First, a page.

Another point, if you are building an IOM, then any carbon built into the hull is banned.

Happy building


This is fascinating and turns what I thought I know upside down - as ever. My statement about the resin tale-up of balsa v. western red cedar was based on ‘something I read somewhere’ followed by practical tests, which showed a weight gain 10-15% higher (which seemed the most accurate way of measuring absorption) with the cedar.

It may be of significance that, as we were looking for a way of producing simple sandwich-type structures, we were not very interested in the strength of the core and therefore used very low density aircraft balsa. Does this make a difference? Or (not for the first time), am I not very good at producing properly controlled experiments?

Any explanations?

as in most cases I’ve seen - builders get carried away by emulating the layup schedules used in real (big) boats. They tend to forget the ability shape plays in adding strength. Finally, unless they are in a habit of stepping on their hulls, there are little if any true stress issues that have significant impact on a boat hull the size we are discussing.

Folks post they have used 3 layers of 2 oz. cloth - on top of foam or wood core! If 18 feet (5.5 meter) multihulls can be built using 1/4 inch thick cedar strip, with a layer of 4 oz. glass on both sides of the composite sandwich, carry two people and powered by a 31 foot mast with 250 plus sq. feet of sail area - most of what we build is so over-engineered it is almost funny. Think - the hull is simply to keep water out. A simple balsa framework covered with coated paper or velulum would also serve that purpose. Add compound curves tot he design and it should be plenty strong enough. A mast, stepped to keel trunk, keel, bulb, and a way to attach these to the hull to keep in alignment is all that is needed - then design a "skin with one pointy end, cover with “something” to prevent water egress and …

So to use WEST system epoxy as it was originally intended (Wood Epoxy Saturation Technique) whether on balsa, cedar, pine or oak is simply overkill. The "concept was developed for BIG boats - not models. Likewise paper/tissue covering on model aircraft - not aluminum like a real airplane.

Sorry - had to jump in to put the issue into perspective. One of your countrymen managed, when I was building multihulls, to convince me that it’s the design and shape that imparts strength - not just the cloth or core material. Granted that they do too.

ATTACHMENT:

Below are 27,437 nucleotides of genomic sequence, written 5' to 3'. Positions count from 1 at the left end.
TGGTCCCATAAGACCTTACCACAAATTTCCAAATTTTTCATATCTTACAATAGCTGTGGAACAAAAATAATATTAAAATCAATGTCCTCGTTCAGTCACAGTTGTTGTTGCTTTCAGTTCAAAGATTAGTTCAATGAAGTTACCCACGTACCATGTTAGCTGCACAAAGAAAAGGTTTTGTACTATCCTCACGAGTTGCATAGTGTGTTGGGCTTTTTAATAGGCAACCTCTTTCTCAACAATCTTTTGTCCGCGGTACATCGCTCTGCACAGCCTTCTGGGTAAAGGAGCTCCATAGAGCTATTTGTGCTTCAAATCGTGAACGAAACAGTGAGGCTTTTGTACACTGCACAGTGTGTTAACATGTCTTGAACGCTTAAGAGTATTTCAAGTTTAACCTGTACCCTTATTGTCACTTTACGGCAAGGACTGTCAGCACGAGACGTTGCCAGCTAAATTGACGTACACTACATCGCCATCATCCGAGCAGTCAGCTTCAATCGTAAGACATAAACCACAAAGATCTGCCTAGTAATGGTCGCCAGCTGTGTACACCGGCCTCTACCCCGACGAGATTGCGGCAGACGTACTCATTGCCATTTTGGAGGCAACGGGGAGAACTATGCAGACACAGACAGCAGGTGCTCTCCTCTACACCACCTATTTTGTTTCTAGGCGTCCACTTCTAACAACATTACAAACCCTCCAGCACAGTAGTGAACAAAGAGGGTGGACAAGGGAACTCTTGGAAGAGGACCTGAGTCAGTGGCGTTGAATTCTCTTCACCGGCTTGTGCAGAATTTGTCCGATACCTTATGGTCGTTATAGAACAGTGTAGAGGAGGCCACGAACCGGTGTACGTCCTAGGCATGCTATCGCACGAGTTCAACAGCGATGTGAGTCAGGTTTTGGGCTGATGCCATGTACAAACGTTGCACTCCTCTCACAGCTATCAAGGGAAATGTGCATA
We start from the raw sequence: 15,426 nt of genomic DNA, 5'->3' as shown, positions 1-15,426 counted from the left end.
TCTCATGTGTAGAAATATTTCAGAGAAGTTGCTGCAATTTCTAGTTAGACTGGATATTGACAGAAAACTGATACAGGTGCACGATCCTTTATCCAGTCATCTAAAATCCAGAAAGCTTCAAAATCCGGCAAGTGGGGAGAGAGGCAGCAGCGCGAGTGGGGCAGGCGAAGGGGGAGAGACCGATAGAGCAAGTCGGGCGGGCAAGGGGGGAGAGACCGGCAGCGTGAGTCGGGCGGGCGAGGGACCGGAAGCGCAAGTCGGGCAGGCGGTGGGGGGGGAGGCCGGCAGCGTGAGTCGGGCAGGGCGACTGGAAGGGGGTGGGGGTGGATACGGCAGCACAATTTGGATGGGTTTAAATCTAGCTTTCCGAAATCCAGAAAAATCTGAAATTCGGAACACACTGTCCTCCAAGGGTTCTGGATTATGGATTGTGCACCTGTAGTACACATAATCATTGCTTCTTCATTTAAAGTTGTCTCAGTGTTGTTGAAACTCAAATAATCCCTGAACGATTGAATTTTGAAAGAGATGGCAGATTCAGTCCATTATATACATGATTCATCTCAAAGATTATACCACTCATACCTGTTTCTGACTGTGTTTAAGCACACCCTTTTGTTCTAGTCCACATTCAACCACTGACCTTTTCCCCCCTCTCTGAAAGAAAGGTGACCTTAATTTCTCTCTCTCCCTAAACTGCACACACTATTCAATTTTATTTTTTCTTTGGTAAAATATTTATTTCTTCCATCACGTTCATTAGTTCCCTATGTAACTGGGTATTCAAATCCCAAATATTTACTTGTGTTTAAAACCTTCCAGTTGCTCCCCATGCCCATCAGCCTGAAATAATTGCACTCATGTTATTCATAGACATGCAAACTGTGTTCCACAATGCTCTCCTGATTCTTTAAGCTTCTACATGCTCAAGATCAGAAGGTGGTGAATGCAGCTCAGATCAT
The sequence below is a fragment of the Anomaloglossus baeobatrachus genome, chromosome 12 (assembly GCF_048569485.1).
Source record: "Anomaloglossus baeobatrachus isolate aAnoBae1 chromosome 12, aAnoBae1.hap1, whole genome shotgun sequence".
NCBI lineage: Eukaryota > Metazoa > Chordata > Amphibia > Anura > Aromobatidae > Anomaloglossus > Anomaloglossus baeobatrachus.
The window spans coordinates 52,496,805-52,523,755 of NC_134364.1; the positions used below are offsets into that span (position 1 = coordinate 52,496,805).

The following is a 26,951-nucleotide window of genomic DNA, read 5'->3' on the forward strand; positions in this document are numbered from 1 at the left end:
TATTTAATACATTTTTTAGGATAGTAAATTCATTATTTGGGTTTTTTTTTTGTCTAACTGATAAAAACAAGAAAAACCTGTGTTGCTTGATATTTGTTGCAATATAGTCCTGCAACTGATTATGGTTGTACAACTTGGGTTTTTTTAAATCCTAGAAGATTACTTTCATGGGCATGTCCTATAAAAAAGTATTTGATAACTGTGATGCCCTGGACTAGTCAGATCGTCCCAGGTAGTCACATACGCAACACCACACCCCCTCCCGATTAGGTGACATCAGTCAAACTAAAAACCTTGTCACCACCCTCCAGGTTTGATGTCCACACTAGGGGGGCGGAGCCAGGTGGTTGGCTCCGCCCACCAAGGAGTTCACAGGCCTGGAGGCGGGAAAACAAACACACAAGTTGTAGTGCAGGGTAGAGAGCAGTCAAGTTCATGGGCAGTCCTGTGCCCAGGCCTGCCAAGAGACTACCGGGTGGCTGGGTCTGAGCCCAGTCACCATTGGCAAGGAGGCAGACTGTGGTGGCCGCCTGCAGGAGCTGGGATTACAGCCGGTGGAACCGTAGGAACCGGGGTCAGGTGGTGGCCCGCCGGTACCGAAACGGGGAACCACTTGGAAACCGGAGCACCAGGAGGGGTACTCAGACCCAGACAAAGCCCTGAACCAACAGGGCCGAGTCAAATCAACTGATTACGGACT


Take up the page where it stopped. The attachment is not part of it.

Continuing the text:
Considering these are just small boats and over engineered, what would you suggest i put over the cedar strips? I am glueing them together with carpenters glue, as i want to do most of the work inside and keep the smelly or toxic out in the garage when kids are not there.

Dick - that is more or less what I was trying to say: it was me who pointed out that the maximum hydraulic force a Footy is capable of exerting on its hull is approx. the same as free pouring water over the back of your hand from a heght of a foot!

What we were trying to do (and still do for fins) was to produce a ‘skinless’ sandwich in which what is generally regarded as a superior varety of paint (the sealing coat of epoxide) is in fact the major structural member and is stabilised by virtue of the trivial depth by which it sinks into the wooden core. For all practical purposes you are most unlikely to crush the core so very light balsa will do - and the fact that it is not end grain is totally unipmportant.

We gave up on the very lightweight balsa because the resin takeup was erratic. This may or may not be a piece of overkill. Cedar + resin (only) is too strong and heavy for anything on a Footy except the fin. However, if cedar is at all appropriate for an IOM, I pretty sure that it will do very nicely without any glass reinforcement, and that a ‘zonewich’ will allow you to cut down on the thickness of the cedar. This also means you can do without expensive, heavy and requently unsightly paint. :devil3:


Well - as you are probably aware - carpenter’s glue of the general variety is water based and water soluble/thinnable. Thus you have elected to use an intermediate process that requires further work/process to waterproof. Encapsulation with epoxy barriers on inside and out would prevent water migration and glue failure. Epoxy could have been used for both adhesive and sealer - but you cite small children so this wasn’t an option. Likewise, a layer of very thing glass also would protect glue from water - but adds to the overall weight more than just a thin finish.

Since carpenter’s glue can easily be thinned, and it’s of low toxicity for your children, you might try a thinned down, almost water consistency and brush on the cedar to act as a sealer. Not to prevent water migration, simply to limit amount of epoxy that is absorbed by the wood. Once dry, you can take epoxy, and thin with alcohol to again water consistency and paint on over the glued sealed wood. This might limit amount of epoxy taken on and limit the added weight. In the case of the glue, expect grain to be raised and some intermediate sanding will be necessary. I think you will have this grain issue regardless of what you use - neat (unthinned) epoxy, polyester resin, varnish or polyurethane.